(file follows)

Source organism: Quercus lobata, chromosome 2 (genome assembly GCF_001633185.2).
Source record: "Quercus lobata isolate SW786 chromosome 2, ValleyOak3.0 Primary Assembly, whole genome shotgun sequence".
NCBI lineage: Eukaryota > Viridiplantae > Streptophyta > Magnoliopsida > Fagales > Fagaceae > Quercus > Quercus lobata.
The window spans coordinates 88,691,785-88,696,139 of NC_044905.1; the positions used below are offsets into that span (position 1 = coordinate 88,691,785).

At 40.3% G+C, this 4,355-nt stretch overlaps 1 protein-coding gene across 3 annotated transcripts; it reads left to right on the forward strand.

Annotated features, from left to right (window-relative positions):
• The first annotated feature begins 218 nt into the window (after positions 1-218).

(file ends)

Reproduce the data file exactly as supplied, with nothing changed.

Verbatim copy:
Source organism: Quercus lobata, chromosome 2 (genome assembly GCF_001633185.2).
Source record: "Quercus lobata isolate SW786 chromosome 2, ValleyOak3.0 Primary Assembly, whole genome shotgun sequence".
NCBI lineage: Eukaryota > Viridiplantae > Streptophyta > Magnoliopsida > Fagales > Fagaceae > Quercus > Quercus lobata.
The window spans coordinates 88,691,785-88,696,139 of NC_044905.1; the positions used below are offsets into that span (position 1 = coordinate 88,691,785).

At 40.3% G+C, this 4,355-nt stretch overlaps 1 protein-coding gene across 3 annotated transcripts; it reads left to right on the forward strand.

Annotated features, from left to right (window-relative positions):
• The first annotated feature begins 218 nt into the window (after positions 1-218).